It is often thought that to do these things in general, one must have to travel specifically to far off destinations or have to know where these opportunities are. The truth is connecting to nature and getting exposed to little snippets of its wonders can be closer home than we think. From stepping outside into our gardens and examining the pollinators on the flowers, digging up the soil and witnessing the biodiversity beneath our feet, or finding a local nature reserve that could be close-by to where you live. We’re so fortunate to be able to co-exist with the effortless beauty that the natural world freely gives to us. For this very reason, this is why it is important that we protect it in every way possible – for what we do to nature, we indeed do to ourselves!
As we all start to turn to adventuring closer to home, how can people access conservation projects in their local area and what should they be aware of when exploring new landscapes within the UK?
Well of course it is now a very new era that we find ourselves living in. It may take a while for us all to get back to normal, but when things do calm down - I personally encourage people to go outside and see what the UK has to offer (as safely as you can do so). From simply finding a small to large mountain peak near you and conquering it, getting lost in the woods and taking your time to take it all in, or going to a destination that is working hard to better our natural environment and its inhabitants within it. Over the last year and a half, I was able to visit two of my most favourite places in the UK, and these included the Alladale Wilderness Reserve in Scotland; and the Knepp Estate in West Sussex. Both destinations and the teams that occupy these places are doing fantastic work with re-wilding efforts, which is really putting the UK on the map for conservation. You could even travel safely to Cornwall and witness the amazing conservation work for beavers by the Beaver Trust. The UK has so many hidden gems of conservation opportunities which are waiting to be found, and equally a large selection of passionate individuals waiting to greet you as well.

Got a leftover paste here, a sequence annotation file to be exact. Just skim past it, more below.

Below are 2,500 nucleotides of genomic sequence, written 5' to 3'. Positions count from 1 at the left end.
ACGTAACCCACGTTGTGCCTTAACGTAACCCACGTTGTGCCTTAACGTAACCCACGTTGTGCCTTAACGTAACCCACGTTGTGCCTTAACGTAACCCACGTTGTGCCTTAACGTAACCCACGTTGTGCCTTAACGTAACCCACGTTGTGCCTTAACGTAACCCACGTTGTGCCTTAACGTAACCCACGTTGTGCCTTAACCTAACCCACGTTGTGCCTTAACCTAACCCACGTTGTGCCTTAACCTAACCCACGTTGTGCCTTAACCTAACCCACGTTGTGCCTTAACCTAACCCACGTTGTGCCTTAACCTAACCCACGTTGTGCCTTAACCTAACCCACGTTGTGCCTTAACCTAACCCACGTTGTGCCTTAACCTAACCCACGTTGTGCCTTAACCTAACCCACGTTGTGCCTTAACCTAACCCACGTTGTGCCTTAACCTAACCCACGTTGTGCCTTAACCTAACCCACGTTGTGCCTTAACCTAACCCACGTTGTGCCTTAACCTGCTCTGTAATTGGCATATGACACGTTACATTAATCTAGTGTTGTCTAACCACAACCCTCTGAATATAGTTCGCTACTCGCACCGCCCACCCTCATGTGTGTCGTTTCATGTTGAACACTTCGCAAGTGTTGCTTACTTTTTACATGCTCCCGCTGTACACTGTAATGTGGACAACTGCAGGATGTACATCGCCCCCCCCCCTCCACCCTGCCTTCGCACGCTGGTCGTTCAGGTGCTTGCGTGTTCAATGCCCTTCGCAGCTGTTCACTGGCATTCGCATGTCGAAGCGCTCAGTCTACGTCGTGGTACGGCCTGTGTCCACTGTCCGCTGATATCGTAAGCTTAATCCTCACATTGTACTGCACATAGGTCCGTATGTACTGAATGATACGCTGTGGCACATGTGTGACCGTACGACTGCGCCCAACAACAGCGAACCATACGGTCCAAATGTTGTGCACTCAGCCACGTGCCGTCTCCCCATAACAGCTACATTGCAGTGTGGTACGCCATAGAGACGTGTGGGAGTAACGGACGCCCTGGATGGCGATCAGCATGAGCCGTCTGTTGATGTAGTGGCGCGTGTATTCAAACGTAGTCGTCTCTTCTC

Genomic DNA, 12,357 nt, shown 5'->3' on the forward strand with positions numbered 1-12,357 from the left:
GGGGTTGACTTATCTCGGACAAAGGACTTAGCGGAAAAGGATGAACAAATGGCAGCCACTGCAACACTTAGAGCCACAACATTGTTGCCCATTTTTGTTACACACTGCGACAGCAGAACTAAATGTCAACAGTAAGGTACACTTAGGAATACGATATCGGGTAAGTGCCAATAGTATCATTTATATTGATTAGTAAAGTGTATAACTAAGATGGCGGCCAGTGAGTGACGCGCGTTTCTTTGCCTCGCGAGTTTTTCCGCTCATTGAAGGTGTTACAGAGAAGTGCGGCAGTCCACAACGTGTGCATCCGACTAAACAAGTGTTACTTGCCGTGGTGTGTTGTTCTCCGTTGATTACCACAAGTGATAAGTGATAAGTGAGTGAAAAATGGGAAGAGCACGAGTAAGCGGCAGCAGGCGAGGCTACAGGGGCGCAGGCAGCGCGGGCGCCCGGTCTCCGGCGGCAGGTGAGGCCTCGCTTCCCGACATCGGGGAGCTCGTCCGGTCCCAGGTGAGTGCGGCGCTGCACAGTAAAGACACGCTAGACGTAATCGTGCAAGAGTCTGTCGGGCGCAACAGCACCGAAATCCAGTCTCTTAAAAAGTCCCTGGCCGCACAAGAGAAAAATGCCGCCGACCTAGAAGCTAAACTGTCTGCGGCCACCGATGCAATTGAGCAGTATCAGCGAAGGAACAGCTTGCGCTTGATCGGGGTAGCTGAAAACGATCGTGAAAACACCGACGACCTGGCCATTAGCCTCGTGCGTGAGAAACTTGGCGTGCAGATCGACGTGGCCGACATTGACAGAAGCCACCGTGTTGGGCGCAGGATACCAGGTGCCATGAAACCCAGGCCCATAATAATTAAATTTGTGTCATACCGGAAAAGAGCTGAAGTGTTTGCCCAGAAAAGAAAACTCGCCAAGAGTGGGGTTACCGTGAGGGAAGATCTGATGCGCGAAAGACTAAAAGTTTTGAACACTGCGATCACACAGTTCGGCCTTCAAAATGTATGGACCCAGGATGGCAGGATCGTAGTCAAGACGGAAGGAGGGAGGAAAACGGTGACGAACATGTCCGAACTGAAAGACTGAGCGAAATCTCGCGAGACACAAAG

Exploring new destinations should always require a lot of research of the area and the safety measures which are put in place at specific spots. This generally doesn’t matter whether you’re an experienced adventurer or a beginner travel enthusiast. The times and environment around us are constantly shifting, so it is always good for us all to keep safe, so we can then enjoy whatever the natural world around us has to offer.
What does adventure mean to you? Has this changed at all over the last few months?
The term adventure for me means not only discovering the natural elements and wonders outside, but also finding them within us while we’re embarking on our journeys. In this perspective, I consider each journey that I take an adventure in which I can document and record for generations to come. Of course, I am totally in love with those adrenaline filled adventures that have my heart pounding. From sitting at the back of a Ford pick-up truck in South Africa and tracking African wild dogs in the bush, to walking through leech infested vegetation in the Bornean rainforest or simply standing at the top of Mt. Snowdon to admire the landscapes – these are of course moments that make us feel most alive. However, over the last couple of months my biggest adventure by far has been focusing on my wellbeing, mental health and looking after those that take care of me daily. That in itself is life’s biggest adventure – the purest kind, if not the most difficult to find.